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How To Mount A Camcorder Safely In A Car

There’s a lot of people who have the desire to shoot video while driving, but then quickly give up the notion after realizing how much of a pain it can be. However it’s not all that difficult if you know how to do it in a safe way that doesn’t inconvenience you.

One way is to build a mount, like this:

There are a few immediate issues with the above method:

  1. Both seats must be at the exact same angle in order for the bar to work.
  2. Not everybody has a vehicle with headrests that extend (my truck doesn’t).
  3. You have to physically fabricate the mount from scratch; it requires drilling, bolts, nuts and so on.

image The second way – which is far easier – is to use a Flip secured tightly high on the passenger seat via a bungee cord wrapped around it.

I tested this and the result was surprisingly good.

(Note: The video below is admittedly boring. The point was to test shooting video this way to see if it would actually work.)

Although I didn’t get the angle quite right (it is pointing down somewhat), the video is clear and mostly stable. I purposely drove down a residential road with speed tables just to see how the Flip could handle bumps in the road video quality-wise, and it fared out much better than expected.

Flip camcorders do not record to videocassette but rather internal Flash memory, and has its own built-in USB connector for easy Flip-to-PC transfer. The newer HD models sell for $200, but the Flip Ultra (which is what I have) will record up to 30 minutes with its 1GB internal memory and retails for around $80 depending on where you shop. It also has the convenience of running off just 2 AA batteries. The 60-minute record time 2GB versions are 10 dollars more.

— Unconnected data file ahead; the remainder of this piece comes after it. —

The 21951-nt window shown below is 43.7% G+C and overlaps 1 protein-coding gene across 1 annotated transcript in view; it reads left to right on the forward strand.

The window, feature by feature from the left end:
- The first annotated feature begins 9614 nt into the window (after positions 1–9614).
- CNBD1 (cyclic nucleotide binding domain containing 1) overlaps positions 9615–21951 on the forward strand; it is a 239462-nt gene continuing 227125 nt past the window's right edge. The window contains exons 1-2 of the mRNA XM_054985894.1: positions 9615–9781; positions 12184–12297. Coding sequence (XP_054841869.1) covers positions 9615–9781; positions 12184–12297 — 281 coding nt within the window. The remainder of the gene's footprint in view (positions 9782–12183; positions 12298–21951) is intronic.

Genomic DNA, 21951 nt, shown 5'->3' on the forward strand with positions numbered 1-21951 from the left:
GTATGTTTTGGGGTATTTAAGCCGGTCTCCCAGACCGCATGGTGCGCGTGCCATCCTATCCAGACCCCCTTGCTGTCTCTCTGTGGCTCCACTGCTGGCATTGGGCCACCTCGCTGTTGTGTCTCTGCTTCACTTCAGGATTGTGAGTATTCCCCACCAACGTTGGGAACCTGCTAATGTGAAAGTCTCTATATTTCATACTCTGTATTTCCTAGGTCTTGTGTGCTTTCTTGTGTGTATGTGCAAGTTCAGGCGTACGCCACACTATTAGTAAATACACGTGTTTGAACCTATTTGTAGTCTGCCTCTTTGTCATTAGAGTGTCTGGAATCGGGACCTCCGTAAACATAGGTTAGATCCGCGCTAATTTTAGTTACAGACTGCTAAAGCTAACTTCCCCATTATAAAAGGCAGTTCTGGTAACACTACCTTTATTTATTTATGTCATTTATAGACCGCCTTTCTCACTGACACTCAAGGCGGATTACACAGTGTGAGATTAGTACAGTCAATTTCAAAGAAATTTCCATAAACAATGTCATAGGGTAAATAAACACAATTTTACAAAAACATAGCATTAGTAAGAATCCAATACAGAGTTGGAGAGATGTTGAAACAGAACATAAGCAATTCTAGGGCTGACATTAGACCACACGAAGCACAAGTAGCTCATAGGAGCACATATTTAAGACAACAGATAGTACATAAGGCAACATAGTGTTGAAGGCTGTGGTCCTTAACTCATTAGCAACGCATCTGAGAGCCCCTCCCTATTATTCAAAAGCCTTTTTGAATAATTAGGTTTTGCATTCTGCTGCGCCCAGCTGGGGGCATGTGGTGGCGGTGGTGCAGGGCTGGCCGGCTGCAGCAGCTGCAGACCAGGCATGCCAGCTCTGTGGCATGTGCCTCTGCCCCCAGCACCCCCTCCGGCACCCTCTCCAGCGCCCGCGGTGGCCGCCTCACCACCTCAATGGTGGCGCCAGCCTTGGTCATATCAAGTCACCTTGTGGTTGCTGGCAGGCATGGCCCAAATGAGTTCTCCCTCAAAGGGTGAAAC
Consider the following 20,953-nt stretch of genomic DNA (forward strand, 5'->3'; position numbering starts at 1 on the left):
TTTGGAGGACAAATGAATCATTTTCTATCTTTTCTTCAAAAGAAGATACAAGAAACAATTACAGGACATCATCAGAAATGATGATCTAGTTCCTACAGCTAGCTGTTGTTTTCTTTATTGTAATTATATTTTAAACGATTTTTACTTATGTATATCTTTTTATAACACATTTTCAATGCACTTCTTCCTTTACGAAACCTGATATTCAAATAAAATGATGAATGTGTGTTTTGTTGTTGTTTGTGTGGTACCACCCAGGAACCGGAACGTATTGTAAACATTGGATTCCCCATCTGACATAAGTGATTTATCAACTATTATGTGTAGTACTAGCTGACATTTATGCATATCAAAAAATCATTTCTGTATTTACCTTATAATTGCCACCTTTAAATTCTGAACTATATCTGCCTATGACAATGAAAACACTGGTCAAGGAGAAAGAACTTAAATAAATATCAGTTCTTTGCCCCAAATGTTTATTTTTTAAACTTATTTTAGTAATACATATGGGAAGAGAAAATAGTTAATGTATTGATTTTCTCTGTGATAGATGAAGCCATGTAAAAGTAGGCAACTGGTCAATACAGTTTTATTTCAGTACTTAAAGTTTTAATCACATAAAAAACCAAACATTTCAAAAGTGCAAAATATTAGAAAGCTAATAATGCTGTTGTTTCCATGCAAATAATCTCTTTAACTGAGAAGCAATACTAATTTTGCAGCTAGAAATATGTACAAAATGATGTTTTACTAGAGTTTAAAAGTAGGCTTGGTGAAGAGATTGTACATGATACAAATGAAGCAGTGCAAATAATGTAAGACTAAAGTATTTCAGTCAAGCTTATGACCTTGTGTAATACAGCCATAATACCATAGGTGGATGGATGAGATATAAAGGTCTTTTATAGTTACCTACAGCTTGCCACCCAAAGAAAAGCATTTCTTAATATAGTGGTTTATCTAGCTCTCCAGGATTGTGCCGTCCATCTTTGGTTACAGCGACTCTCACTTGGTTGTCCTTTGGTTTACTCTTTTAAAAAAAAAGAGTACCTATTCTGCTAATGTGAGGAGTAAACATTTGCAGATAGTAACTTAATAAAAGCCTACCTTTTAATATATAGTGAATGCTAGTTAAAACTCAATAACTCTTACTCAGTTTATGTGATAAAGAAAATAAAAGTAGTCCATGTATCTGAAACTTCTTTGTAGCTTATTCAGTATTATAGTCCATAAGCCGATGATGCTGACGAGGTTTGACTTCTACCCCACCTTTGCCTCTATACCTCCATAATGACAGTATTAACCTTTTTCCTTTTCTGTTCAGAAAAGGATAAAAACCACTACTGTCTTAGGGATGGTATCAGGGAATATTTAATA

Also, there is the Flip action mount, however this may not work for in-car use (but does work great for bicycles and motorcycles).

So if you have the itch to shoot video from the car, now you’ve got some easy and moreover safe ways to do it.

To close out, here are things you should never do with camcorders and cars:

Holding a camcorder while driving. Dumb. Just plain dumb. It takes a hand off the steering wheel and concentration off the road. Bad, bad combination.

Putting a camcorder on the dashboard. Bad idea. Most of the time it will block your field of view and if there are any emergency situations where you have to make a hard stop or turn, the camcorder will go flying – and possibly hit you.

Mounting a camcorder near or on the rear glass. Blocks field of view in the rear direction. Bad idea.

Mounting a camcorder with suction cups to glass. Not smart. It will fall off. And yes there are some fools who have actually tried this.

If the camcorder is not secure, it’s just bad news all around. The steel bar method is rock solid. The bungee method keeps a Flip (and only a Flip or like type camcorder) very secured.

What about tripods?

A standard tripod is very bulky and will compromise the space behind the driver/passenger seats. In addition it’s not easy to set up at all.

The GorillaPod (in particular the Go-Go) is not secure enough for in-car use.

People see videos like these:

…and really want to do the in-car video thing. But trust me, this was not an easy setup. Not at all. Cool yes, but not easy.

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3 thoughts on “How To Mount A Camcorder Safely In A Car”

C.T. Jaeger says:
I agree with the examples in the original article. However, here is a new product that enables you to use an existing tripod (requires leg braces on the tripod) for in-car camera mount: Tripshot.

The seatbelt holds the platform in place while the tripod is held in place by Tripshot. Quick and easy to install, and extremely stable.

haberler says:
I may have to try and create a mount for it when I get back to turkey
Drew says:
I’ve got the Flip UltraHD – – and the additional recording time in HD plus use of AA batteries is absolutely perfect. I prefer the MinoHD for size, but the UltraHD has a bigger screen size so that one gets my vote.
I may have to try and create a mount for it when I get back to Australia :)

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Jun 8, 2009

643 Articles Published